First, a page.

East Lyng is in the Sedgemoor district of Somerset, 7½ miles NE of Taunton and 5½ miles SE of Bridgwater. The three Lyngs (East Lyng, West Lyng and Lyng) lie along a ridge that extends eastwards like a tongue from the Quantock hills into the low drained moorland of the river Parrett floodplain.East Lyng is the largest of the three, and the only one with a church. The settlement is clustered around a junction on the A361 running E from Taunton towards Street and Glastonbury. The church stands in the centre of the village, alongside the main road.
The church dates from the 14thc and 15thc and consists of a 3-bay nave with N and S porches, a 2-bay chancel and a W tower. It is built of coursed and squared blue lias rubble with freestone dressings, and was restored in the mid-19thc. The only Romanesque feature is the plain font.
The ancient parish of Lyng included a Saxon burh, now occupied by the village of East Lyng, and the Isle of Athelney to the E. Athelney abbey was founded by King Alfred in 888, and the rest of Lyng was added to the abbey’s holdings by Athelstan in 937. Lyng church was described as a chapel in 1291, when it was presumably an outpost of the abbey church, staffed by the monks. A vicarage was ordained here by 1348, and the advowson remained with the abbey until the Dissolution. In 1086 Lyng was held by the Benedictine abbey of Athelney, and it consisted then of just 1 hide of ploughland, 12 acres of meadow and 50 acres of woodland.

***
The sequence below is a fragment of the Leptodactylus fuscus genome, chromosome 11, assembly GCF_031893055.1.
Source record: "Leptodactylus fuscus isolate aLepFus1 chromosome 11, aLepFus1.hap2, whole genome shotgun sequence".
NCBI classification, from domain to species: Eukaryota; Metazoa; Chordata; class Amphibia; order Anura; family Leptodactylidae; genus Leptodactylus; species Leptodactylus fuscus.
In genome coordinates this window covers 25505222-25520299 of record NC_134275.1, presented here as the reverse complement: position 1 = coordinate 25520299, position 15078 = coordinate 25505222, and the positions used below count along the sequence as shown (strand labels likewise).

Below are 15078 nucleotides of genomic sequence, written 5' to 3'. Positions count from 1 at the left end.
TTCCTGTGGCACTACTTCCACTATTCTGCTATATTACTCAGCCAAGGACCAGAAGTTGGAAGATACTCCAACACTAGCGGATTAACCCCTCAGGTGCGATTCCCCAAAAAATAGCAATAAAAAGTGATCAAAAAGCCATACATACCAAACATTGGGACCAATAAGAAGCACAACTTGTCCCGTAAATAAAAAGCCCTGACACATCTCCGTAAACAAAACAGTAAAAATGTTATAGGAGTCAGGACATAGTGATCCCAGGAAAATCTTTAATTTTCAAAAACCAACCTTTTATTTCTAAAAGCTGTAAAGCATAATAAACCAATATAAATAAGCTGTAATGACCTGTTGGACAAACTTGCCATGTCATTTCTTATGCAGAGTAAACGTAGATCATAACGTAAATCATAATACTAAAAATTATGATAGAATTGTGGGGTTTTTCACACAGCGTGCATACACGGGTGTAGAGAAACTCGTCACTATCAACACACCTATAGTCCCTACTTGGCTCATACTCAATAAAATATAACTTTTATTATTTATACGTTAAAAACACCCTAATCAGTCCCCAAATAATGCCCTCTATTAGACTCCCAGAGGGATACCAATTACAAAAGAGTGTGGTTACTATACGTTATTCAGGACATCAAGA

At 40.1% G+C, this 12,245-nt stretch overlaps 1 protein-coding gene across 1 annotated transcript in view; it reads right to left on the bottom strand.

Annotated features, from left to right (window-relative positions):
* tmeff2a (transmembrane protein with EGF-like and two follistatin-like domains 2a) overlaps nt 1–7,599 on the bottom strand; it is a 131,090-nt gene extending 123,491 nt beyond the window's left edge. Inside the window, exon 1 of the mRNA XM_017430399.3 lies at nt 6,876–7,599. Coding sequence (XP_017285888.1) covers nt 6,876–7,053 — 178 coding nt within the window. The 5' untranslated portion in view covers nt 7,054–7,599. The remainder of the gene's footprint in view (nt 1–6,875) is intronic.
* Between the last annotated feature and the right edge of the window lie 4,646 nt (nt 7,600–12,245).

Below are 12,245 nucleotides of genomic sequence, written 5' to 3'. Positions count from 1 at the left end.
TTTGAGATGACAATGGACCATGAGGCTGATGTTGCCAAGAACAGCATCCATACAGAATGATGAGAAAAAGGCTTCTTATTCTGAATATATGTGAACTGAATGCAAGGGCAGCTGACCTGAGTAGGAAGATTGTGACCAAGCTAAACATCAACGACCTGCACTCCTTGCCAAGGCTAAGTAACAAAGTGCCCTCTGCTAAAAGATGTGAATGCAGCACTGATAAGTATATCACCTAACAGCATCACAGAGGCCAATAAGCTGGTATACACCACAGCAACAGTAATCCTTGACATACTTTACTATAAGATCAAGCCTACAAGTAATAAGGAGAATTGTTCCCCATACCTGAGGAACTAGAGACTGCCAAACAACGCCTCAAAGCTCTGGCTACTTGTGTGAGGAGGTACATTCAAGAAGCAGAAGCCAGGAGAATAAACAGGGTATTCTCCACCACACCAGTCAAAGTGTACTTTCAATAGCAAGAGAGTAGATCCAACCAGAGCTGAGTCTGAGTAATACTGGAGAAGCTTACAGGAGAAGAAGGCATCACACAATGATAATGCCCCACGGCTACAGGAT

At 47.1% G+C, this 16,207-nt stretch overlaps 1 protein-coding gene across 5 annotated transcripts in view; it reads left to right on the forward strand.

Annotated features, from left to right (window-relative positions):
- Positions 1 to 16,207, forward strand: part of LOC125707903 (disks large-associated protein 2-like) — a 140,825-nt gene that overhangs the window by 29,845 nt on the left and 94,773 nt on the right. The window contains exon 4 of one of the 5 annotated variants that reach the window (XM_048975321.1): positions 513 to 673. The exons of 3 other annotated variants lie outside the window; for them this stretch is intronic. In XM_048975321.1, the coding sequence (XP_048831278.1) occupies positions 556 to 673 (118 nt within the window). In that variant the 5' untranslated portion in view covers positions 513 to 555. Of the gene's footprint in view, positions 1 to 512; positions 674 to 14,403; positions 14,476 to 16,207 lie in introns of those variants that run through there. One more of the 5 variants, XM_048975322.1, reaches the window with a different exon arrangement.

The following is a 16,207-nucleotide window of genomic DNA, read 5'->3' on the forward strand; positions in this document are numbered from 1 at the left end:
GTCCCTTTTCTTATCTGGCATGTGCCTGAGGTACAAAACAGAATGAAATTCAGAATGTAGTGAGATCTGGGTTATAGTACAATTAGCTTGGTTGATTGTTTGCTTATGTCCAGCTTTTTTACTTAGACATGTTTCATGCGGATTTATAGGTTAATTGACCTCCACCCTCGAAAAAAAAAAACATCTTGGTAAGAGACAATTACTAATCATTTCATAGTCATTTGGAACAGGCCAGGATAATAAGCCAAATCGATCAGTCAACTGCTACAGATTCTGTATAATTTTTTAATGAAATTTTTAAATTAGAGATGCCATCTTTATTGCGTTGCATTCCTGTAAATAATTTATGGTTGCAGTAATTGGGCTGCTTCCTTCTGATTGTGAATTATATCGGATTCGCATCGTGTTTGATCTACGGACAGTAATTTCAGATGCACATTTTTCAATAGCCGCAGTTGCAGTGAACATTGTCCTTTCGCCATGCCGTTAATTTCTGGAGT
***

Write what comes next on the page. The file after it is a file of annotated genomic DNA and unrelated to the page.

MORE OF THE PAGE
A weekly market was granted by Henry III to the prior and convent of Athelney, to be held at Lyng manor, in 1267, but this had ceased to operate by 1349. An annual fair was recorded in 1349-50, and this had lapsed by 1399.
Located at the W end of the nave, in the central aisle, forward of the tower arch, a Norman tub, in hamstone or similar, although the superficial whiteness may be evidence of it having been painted at some time. The bowl is supported on a shallow cylindrical stem, and this on a base with a plinth below.
The bowl is of the usual tub form. There is a strong torus roll running round the rim. The lead lining reaches across nearly half the rim. There is evidence of lock fittings on the W and E sides of the rim. Also in the rim, on the N side, there is a repair from some other fitting. The surface is vertically tooled, and the internal sides curve slightly at their base into the usual dished bottom.
The stem is a relatively shallow cylinder apparently in two blocks, and between stem and bowl is a narrow roll. The base of the font is basically circular but has been cut back almost flush to the stem on the W side. The top of the base is chamfered but there is a substantial shelf between the top of the chamfer & the bottom of the stem of the font. The plinth underneath the font is a substantial block apparently of blue lias in two levels, but the extension to the W (for the priest’s platform) conforms in height with the lower of the two levels. The surface of the W extension has been neatly tooled with a broad instrument. The top surface of the main block has been worn or roughly chamfered in parts.
|Depth of basin||0.28m|
|Height of base||0.20m|
|Height of bowl (inc. roll below)||0.43m|
|Height of plinth||0.16m|
|Height of stem||0.17m|
|Overall height of font||1.07m|
|Circumference of base||2.11m|
|Circumference of bowl||2.00m|
|Circumference of stem||1,53m|
|External diameter of bowl at rim||0.65m|
|Internal diameter of bowl at rim||0.48m|
English Listed Building 269544
N. Pevsner, The Buildings of England: South and West Somerset. Harmondsworth 1958, 227.
Somerset County Council, Historic Environment Records 10548, 13821.
Victoria County History: Somerset, II (1911), 99-103 (on Athelney).
Victoria County History: Somerset, VI (1992), 53-64.